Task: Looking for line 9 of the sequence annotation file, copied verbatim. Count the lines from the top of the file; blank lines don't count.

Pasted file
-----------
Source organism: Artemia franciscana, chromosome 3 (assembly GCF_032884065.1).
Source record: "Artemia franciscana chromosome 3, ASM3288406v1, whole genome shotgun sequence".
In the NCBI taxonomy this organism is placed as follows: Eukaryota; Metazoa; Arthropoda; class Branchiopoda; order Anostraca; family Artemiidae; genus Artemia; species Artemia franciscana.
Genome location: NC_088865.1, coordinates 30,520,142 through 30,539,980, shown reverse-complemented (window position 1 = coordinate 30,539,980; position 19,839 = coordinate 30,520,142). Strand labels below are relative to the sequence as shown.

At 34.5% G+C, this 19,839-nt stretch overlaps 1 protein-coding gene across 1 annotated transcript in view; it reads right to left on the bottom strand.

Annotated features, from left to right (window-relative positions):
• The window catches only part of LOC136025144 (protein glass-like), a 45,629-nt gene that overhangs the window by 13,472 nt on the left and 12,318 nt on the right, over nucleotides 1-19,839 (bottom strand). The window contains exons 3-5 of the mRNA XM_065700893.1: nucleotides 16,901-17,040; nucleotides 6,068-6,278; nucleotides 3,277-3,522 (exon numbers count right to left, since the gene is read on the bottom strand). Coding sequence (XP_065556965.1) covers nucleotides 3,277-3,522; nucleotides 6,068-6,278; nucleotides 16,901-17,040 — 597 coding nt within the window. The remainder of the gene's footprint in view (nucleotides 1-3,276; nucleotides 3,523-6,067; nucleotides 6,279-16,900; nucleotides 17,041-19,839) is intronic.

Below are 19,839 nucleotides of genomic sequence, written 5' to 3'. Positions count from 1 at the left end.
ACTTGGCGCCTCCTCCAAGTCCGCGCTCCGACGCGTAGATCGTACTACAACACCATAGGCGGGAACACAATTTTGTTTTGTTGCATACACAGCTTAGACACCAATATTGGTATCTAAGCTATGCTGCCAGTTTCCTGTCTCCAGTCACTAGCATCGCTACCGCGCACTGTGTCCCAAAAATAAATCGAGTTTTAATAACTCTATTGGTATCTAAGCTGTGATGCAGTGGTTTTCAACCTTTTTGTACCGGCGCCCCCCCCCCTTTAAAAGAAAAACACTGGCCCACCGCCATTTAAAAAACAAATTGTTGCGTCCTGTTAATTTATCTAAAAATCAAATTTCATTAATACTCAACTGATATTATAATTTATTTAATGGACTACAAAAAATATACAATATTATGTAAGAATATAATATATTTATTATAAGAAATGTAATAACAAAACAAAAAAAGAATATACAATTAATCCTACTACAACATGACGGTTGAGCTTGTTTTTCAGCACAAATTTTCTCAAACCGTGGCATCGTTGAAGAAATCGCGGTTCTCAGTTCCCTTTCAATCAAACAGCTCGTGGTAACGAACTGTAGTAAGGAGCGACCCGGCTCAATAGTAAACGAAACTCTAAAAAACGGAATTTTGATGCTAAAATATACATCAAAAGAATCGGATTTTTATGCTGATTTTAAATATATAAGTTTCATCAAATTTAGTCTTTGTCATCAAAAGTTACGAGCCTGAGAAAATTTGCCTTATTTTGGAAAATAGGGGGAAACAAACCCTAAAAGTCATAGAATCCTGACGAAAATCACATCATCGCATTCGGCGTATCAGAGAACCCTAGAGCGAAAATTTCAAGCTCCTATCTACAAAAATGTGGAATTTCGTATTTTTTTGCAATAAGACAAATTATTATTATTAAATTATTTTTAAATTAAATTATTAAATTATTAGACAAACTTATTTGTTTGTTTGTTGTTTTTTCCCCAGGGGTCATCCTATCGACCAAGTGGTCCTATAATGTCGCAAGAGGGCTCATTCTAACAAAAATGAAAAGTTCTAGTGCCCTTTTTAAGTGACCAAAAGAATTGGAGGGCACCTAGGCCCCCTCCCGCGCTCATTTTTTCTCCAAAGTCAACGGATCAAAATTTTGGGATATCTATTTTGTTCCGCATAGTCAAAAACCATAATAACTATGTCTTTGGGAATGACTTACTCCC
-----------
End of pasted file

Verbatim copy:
ACTTGGCGCCTCCTCCAAGTCCGCGCTCCGACGCGTAGATCGTACTACAACACCATAGGCGGGAACACAATTTTGTTTTGTTGCATACACAGCTTAGACACCAATATTGGTATCTAAGCTATGCTGCCAGTTTCCTGTCTCCAGTCACTAGCATCGCTACCGCGCACTGTGTCCCAAAAATAAATCGAGTTTTAATAACTCTATTGGTATCTAAGCTGTGATGCAGTGGTTTTCAACCTTTTTGTACCGGCGCCCCCCCCCCTTTAAAAGAAAAACACTGGCCCACCGCCATTTAAAAAACAAATTGTTGCGTCCTGTTAATTTATCTAAAAATCAAATTTCATTAATACTCAACTGATATTATAATTTATTTAATGGACTACAAAAAATATACAATATTATGTAAGAATATAATATATTTATTATAAGAAATGTAATAACAAAACAAAAAAAGAATATACAATTAATCCTACTACAACATGACGGTTGAGCTTGTTTTTCAGCACAAATTTTCTCAAACCGTGGCATCGTTGAAGAAATCGCGGTTCTCAGTTCCCTTTCAATCAAACAGCTCGTGGTAACGAACTGTAGTAAGGAGCGACCCGGCTCAATAGTAAACGAAACTCTAAAAAACGGAATTTTGATGCTAAAATATACATCAAAAGAATCGGATTTTTATGCTGATTTTAAATATATAAGTTTCATCAAATTTAGTCTTTGTCATCAAAAGTTACGAGCCTGAGAAAATTTGCCTTATTTTGGAAAATAGGGGGAAACAAACCCTAAAAGTCATAGAATCCTGACGAAAATCACATCATCGCATTCGGCGTATCAGAGAACCCTAGAGCGAAAATTTCAAGCTCCTATCTACAAAAATGTGGAATTTCGTATTTTTTTGCAATAAGACAAATTATTATTATTAAATTATTTTTAAATTAAATTATTAAATTATTAGACAAACTTATTTGTTTGTTTGTTGTTTTTTCCCCAGGGGTCATCCTATCGACCAAGTGGTCCTATAATGTCGCAAGAGGGCTCATTCTAACAAAAATGAAAAGTTCTAGTGCCCTTTTTAAGTGACCAAAAGAATTGGAGGGCACCTAGGCCCCCTCCCGCGCTCATTTTTTCTCCAAAGTCAACGGATCAAAATTTTGGGATATCTATTTTGTTCCGCATAGTCAAAAACCATAATAACTATGTCTTTGGGAATGACTTACTCCC